Local News

Researchers Looking Into Hormone Replacement Therapy

Posted Updated
Switch to classic wral.com

RALEIGH, N.C. — Hormone replacement therapy helps women cope with the hot flashes and sleepless nights associated with menopause. It has also been used to protect women's hearts after menopause, but new research has doctors questioning that belief.

Kathy Sullivan went through menopause at age 49. Seven years later, she is still experiencing symptoms.

"I've had the sleep deprivation, hot flashes that you're unsure you're ever going to stop having them," she said.

Nearly 2 million women reach menopause every year. Many of them use hormone therapy to replace the estrogen their body no longer makes. Some with heart disease also take it to reduce their risk of heart attack.

In 1998, the heart and estrogen/progestin replacement study (HERS) found that short-term, it did not protect women with heart disease from heart attacks. Still, there was the belief that over time, HRT could have a protective effect on the heart. Now, a followup to the study finds that is not the case.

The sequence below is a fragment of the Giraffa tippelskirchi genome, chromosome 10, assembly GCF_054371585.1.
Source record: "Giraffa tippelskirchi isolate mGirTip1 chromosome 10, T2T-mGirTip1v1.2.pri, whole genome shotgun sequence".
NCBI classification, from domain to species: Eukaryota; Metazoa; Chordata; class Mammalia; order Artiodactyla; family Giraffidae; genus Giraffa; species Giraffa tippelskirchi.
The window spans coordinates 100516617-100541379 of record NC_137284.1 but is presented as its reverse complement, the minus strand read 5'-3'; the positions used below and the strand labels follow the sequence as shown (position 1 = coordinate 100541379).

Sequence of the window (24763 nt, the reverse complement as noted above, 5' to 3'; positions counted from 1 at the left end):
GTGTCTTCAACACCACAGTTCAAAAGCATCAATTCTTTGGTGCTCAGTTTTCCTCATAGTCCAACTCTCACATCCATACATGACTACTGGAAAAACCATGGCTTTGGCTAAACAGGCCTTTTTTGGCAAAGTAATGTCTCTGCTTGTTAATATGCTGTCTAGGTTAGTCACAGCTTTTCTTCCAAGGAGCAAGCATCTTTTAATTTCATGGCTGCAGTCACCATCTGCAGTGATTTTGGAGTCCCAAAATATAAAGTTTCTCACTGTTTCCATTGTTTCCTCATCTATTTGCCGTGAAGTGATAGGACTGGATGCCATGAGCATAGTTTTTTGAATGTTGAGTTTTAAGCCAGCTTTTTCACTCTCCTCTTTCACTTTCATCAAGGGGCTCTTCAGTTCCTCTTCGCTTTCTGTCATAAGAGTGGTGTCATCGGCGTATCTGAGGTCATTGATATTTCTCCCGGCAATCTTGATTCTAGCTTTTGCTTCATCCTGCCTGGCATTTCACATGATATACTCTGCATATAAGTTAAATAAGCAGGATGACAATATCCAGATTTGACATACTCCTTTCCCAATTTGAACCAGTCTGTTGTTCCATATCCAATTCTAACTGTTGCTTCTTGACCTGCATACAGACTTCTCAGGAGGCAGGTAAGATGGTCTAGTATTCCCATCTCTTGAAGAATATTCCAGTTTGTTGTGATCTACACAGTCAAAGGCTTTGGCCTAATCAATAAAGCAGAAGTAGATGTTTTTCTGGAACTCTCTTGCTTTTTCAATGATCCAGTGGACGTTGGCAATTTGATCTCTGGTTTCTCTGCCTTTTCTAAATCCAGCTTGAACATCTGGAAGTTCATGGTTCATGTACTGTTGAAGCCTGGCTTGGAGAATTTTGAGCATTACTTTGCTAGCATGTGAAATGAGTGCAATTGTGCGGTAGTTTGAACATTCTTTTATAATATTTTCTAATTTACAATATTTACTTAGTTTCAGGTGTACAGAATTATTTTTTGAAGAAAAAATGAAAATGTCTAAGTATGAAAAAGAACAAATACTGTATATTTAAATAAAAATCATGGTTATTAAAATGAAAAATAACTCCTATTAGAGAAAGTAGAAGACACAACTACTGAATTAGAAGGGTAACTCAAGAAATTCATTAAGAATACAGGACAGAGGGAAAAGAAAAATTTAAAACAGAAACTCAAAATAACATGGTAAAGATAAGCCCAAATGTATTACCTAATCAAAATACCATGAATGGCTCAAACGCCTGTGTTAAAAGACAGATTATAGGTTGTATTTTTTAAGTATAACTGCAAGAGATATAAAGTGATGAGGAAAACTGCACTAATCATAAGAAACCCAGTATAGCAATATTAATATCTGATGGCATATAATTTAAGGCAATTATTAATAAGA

"After seven years, there was no benefit to hormone therapy, that is, the risk of heart attack or dying a coronary death was exactly the same in the women who had taken hormones and the women who had taken the placebo," researcher Dr. Deborah Grady said.

Duke University participated in both parts of the HERS trial. Dr. Charles Hammond said it is important to realize that the findings do not apply to the majority of women. Only 6 percent of women who start hormone replacement have heart disease.

"Women in the HERS study by the end of the trial averaged 71 years of age. The average patient that starts HRT is about 51," he said.

For now, most experts agree that HRT is not a good idea for heart patients, but for other women, it is a discussion they should have with their doctor.

The study is in the Journal of the American Medical Association. Research also shows that hormone therapy in women with heart disease increases the rate of gall bladder disease and blood clots in the legs and lungs.